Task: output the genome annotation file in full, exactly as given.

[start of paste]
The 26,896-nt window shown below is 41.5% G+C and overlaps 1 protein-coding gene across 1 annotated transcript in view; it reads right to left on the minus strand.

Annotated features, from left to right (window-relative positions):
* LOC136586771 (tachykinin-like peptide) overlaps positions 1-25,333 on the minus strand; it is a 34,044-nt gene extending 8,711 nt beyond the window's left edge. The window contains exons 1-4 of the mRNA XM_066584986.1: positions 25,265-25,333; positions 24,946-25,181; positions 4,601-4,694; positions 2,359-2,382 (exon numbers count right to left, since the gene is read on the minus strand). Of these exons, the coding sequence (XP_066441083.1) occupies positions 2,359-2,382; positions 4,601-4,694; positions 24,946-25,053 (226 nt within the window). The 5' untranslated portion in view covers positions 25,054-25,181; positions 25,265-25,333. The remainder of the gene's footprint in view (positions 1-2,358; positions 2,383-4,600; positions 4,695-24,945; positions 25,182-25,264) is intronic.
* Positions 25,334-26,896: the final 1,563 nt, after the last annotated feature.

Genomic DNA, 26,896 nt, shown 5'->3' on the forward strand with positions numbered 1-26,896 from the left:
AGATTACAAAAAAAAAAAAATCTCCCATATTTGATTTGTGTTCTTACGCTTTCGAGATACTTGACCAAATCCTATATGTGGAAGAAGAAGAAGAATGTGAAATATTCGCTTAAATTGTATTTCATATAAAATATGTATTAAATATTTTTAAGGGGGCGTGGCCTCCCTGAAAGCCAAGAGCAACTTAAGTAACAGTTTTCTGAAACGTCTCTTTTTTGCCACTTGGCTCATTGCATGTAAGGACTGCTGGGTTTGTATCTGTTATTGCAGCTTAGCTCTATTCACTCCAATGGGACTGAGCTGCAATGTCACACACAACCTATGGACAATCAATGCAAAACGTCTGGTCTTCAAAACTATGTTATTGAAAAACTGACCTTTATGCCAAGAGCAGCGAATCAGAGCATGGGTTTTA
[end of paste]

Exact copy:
The 26,896-nt window shown below is 41.5% G+C and overlaps 1 protein-coding gene across 1 annotated transcript in view; it reads right to left on the minus strand.

Annotated features, from left to right (window-relative positions):
* LOC136586771 (tachykinin-like peptide) overlaps positions 1-25,333 on the minus strand; it is a 34,044-nt gene extending 8,711 nt beyond the window's left edge. The window contains exons 1-4 of the mRNA XM_066584986.1: positions 25,265-25,333; positions 24,946-25,181; positions 4,601-4,694; positions 2,359-2,382 (exon numbers count right to left, since the gene is read on the minus strand). Of these exons, the coding sequence (XP_066441083.1) occupies positions 2,359-2,382; positions 4,601-4,694; positions 24,946-25,053 (226 nt within the window). The 5' untranslated portion in view covers positions 25,054-25,181; positions 25,265-25,333. The remainder of the gene's footprint in view (positions 1-2,358; positions 2,383-4,600; positions 4,695-24,945; positions 25,182-25,264) is intronic.
* Positions 25,334-26,896: the final 1,563 nt, after the last annotated feature.

Genomic DNA, 26,896 nt, shown 5'->3' on the forward strand with positions numbered 1-26,896 from the left:
AGATTACAAAAAAAAAAAAATCTCCCATATTTGATTTGTGTTCTTACGCTTTCGAGATACTTGACCAAATCCTATATGTGGAAGAAGAAGAAGAATGTGAAATATTCGCTTAAATTGTATTTCATATAAAATATGTATTAAATATTTTTAAGGGGGCGTGGCCTCCCTGAAAGCCAAGAGCAACTTAAGTAACAGTTTTCTGAAACGTCTCTTTTTTGCCACTTGGCTCATTGCATGTAAGGACTGCTGGGTTTGTATCTGTTATTGCAGCTTAGCTCTATTCACTCCAATGGGACTGAGCTGCAATGTCACACACAACCTATGGACAATCAATGCAAAACGTCTGGTCTTCAAAACTATGTTATTGAAAAACTGACCTTTATGCCAAGAGCAGCGAATCAGAGCATGGGTTTTA